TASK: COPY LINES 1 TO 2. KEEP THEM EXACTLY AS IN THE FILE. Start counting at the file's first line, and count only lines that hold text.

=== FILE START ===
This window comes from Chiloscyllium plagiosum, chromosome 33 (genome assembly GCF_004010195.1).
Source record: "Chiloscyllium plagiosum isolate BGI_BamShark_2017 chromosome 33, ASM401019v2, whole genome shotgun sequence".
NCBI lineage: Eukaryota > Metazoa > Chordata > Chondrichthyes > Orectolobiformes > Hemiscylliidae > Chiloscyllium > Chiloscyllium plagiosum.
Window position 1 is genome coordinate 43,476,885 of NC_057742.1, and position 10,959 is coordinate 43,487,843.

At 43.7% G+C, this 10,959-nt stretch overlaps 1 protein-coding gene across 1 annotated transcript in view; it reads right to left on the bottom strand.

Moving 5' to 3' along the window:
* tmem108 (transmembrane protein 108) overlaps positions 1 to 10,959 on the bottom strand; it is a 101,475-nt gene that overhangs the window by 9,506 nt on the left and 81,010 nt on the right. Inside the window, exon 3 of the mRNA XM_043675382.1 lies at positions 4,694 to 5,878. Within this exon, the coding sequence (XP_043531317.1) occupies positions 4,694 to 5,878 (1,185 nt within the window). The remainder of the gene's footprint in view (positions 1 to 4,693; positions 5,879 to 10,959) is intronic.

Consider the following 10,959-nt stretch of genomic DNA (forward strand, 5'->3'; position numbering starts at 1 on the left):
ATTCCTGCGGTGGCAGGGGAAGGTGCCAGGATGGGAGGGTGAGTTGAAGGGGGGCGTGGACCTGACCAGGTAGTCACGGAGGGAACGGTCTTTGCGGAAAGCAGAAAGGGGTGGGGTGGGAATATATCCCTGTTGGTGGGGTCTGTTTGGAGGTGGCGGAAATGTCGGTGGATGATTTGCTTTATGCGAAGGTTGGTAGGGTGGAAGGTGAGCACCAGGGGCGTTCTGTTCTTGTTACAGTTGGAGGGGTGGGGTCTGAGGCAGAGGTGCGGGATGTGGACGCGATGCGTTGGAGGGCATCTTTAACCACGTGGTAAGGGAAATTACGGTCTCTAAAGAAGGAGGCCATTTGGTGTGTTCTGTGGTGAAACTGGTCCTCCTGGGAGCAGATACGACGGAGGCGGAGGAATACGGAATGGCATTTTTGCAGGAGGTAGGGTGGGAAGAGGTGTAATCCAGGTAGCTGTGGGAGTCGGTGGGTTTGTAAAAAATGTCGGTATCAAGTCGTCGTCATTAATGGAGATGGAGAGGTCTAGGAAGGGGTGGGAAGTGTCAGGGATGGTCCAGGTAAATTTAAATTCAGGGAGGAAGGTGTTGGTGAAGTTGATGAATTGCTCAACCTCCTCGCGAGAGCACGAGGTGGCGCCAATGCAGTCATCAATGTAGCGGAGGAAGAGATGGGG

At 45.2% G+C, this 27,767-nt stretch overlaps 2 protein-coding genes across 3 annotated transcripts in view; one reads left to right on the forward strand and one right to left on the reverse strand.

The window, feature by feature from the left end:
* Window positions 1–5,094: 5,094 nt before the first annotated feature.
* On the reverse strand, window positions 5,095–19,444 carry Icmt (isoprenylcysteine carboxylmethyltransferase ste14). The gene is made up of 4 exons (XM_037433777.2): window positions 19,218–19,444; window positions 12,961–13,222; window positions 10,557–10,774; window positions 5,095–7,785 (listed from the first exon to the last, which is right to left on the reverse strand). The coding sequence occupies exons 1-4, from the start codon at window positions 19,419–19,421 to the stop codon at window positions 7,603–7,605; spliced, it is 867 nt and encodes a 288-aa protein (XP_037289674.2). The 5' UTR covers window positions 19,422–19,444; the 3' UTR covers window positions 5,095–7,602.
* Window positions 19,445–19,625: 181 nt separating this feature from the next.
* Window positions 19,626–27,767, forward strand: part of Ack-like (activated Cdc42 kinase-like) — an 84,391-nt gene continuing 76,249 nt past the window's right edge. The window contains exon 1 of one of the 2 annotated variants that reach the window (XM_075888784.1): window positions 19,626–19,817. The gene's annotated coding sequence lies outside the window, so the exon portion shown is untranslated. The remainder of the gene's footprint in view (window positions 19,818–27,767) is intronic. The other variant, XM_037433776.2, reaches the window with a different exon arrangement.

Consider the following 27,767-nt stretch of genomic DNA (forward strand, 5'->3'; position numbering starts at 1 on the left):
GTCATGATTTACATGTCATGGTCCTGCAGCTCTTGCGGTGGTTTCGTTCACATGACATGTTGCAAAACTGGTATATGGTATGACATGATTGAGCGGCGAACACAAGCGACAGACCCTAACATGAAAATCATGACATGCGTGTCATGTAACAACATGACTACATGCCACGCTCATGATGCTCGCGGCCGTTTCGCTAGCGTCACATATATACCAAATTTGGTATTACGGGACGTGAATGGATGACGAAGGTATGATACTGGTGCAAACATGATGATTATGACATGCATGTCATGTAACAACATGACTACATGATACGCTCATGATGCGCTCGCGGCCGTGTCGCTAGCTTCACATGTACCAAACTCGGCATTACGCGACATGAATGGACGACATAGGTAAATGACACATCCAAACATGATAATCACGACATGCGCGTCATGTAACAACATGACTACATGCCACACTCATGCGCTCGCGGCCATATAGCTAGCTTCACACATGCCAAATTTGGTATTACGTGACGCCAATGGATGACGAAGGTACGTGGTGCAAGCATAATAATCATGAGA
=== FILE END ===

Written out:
This window comes from Chiloscyllium plagiosum, chromosome 33 (genome assembly GCF_004010195.1).
Source record: "Chiloscyllium plagiosum isolate BGI_BamShark_2017 chromosome 33, ASM401019v2, whole genome shotgun sequence".